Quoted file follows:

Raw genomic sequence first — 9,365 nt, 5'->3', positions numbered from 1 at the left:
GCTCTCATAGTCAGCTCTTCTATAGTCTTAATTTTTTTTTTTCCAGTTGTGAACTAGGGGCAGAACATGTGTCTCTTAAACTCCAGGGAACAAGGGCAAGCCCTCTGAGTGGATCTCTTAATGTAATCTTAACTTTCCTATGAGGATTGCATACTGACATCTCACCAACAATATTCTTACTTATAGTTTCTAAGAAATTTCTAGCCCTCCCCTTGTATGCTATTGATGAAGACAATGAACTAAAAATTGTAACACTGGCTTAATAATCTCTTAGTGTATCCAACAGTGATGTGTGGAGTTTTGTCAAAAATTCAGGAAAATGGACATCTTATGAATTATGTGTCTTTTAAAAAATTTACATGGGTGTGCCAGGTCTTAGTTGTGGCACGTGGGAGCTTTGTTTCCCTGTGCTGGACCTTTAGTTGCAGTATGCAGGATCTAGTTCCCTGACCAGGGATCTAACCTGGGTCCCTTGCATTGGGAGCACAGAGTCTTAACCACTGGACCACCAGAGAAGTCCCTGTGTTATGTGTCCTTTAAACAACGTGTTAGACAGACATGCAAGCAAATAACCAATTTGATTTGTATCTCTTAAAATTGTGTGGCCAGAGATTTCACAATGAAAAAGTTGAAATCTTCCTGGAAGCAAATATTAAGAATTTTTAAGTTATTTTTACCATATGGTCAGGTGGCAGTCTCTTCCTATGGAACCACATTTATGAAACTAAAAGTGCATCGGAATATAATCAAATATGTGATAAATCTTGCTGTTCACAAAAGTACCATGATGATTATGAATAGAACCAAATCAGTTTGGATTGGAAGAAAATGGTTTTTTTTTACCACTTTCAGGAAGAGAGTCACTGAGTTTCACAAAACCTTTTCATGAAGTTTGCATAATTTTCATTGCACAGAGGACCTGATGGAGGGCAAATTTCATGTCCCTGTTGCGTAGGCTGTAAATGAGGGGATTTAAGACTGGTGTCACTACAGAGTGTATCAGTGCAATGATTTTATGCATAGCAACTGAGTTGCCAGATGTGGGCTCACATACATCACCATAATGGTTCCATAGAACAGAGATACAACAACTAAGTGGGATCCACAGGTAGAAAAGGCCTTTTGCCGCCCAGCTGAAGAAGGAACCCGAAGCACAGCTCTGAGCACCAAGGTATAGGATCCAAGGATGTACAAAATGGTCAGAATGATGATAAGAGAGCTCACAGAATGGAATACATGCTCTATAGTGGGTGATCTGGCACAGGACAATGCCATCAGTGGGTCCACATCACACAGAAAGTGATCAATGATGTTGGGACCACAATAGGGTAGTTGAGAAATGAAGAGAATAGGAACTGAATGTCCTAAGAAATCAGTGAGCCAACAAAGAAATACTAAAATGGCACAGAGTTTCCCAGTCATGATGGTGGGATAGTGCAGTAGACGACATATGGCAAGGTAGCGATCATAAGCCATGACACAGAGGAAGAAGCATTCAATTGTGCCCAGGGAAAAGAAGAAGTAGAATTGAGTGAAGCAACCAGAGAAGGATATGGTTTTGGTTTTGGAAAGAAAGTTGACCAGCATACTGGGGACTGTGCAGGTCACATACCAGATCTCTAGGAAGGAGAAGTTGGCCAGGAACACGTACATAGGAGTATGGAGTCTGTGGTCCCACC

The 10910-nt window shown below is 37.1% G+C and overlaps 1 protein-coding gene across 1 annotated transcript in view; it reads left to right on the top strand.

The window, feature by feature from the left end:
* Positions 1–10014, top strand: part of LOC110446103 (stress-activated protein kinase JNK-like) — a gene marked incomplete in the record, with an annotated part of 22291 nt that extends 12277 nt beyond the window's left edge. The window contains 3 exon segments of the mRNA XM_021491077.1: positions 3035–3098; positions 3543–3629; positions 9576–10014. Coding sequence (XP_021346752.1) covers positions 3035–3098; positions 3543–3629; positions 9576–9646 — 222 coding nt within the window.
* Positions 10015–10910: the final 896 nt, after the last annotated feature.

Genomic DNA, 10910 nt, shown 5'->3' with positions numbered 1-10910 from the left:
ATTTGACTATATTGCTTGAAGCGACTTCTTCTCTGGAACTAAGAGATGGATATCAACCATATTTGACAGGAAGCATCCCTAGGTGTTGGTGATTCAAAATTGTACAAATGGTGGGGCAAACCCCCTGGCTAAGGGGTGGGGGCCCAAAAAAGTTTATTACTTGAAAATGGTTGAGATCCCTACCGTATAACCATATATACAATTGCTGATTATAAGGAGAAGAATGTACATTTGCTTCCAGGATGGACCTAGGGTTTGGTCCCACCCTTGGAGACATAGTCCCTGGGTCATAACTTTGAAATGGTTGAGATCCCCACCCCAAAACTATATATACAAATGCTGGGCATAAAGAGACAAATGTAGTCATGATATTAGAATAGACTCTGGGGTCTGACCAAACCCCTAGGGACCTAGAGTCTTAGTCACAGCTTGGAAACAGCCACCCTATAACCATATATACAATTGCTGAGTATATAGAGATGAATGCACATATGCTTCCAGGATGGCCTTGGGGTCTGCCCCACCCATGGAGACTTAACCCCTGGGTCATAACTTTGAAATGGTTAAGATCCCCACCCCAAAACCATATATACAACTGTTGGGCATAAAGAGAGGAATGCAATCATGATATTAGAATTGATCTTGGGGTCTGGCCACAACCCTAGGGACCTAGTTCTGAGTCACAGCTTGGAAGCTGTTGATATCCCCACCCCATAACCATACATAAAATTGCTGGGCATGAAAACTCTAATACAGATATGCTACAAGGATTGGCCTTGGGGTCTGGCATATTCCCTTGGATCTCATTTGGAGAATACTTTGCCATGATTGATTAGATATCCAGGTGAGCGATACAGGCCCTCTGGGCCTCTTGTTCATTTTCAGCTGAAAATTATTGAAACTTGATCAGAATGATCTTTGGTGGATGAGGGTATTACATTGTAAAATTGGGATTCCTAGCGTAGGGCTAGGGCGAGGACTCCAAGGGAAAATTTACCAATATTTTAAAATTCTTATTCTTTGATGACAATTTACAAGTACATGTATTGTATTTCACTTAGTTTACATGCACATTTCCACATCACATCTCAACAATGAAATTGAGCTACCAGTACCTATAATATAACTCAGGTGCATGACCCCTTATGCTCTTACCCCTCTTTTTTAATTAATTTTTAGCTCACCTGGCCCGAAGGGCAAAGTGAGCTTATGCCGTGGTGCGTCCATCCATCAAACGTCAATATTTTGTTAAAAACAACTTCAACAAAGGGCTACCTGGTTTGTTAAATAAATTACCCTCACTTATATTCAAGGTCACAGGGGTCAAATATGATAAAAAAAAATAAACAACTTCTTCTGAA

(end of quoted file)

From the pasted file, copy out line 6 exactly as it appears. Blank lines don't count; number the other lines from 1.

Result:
* Positions 10015–10910: the final 896 nt, after the last annotated feature.